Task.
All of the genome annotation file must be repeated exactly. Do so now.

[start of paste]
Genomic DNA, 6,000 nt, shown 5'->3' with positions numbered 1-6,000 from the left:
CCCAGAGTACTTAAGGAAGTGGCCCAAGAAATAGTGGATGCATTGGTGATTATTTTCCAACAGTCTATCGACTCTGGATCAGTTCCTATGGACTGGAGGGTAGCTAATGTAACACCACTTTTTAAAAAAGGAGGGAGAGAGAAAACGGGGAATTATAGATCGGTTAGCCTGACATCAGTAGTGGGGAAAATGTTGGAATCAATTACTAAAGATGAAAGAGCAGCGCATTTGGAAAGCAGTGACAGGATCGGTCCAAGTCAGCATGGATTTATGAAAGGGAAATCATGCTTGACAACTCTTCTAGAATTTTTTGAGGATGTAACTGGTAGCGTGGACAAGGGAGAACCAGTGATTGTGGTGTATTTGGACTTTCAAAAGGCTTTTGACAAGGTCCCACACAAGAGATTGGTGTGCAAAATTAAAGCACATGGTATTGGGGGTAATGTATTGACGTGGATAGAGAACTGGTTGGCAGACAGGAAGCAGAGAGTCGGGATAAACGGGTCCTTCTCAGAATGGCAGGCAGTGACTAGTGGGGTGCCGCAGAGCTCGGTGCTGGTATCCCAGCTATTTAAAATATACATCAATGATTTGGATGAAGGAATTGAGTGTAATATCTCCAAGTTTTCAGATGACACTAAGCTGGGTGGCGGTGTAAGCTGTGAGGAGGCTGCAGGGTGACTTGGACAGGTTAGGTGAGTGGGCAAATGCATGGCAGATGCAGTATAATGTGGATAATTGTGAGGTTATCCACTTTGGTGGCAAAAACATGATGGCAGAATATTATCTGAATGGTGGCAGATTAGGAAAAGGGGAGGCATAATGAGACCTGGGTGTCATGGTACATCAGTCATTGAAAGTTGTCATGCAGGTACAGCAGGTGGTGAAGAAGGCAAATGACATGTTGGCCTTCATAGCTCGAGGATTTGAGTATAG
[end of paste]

Genomic DNA, 6,000 nt, shown 5'->3' with positions numbered 1-6,000 from the left:
CCCAGAGTACTTAAGGAAGTGGCCCAAGAAATAGTGGATGCATTGGTGATTATTTTCCAACAGTCTATCGACTCTGGATCAGTTCCTATGGACTGGAGGGTAGCTAATGTAACACCACTTTTTAAAAAAGGAGGGAGAGAGAAAACGGGGAATTATAGATCGGTTAGCCTGACATCAGTAGTGGGGAAAATGTTGGAATCAATTACTAAAGATGAAAGAGCAGCGCATTTGGAAAGCAGTGACAGGATCGGTCCAAGTCAGCATGGATTTATGAAAGGGAAATCATGCTTGACAACTCTTCTAGAATTTTTTGAGGATGTAACTGGTAGCGTGGACAAGGGAGAACCAGTGATTGTGGTGTATTTGGACTTTCAAAAGGCTTTTGACAAGGTCCCACACAAGAGATTGGTGTGCAAAATTAAAGCACATGGTATTGGGGGTAATGTATTGACGTGGATAGAGAACTGGTTGGCAGACAGGAAGCAGAGAGTCGGGATAAACGGGTCCTTCTCAGAATGGCAGGCAGTGACTAGTGGGGTGCCGCAGAGCTCGGTGCTGGTATCCCAGCTATTTAAAATATACATCAATGATTTGGATGAAGGAATTGAGTGTAATATCTCCAAGTTTTCAGATGACACTAAGCTGGGTGGCGGTGTAAGCTGTGAGGAGGCTGCAGGGTGACTTGGACAGGTTAGGTGAGTGGGCAAATGCATGGCAGATGCAGTATAATGTGGATAATTGTGAGGTTATCCACTTTGGTGGCAAAAACATGATGGCAGAATATTATCTGAATGGTGGCAGATTAGGAAAAGGGGAGGCATAATGAGACCTGGGTGTCATGGTACATCAGTCATTGAAAGTTGTCATGCAGGTACAGCAGGTGGTGAAGAAGGCAAATGACATGTTGGCCTTCATAGCTCGAGGATTTGAGTATAG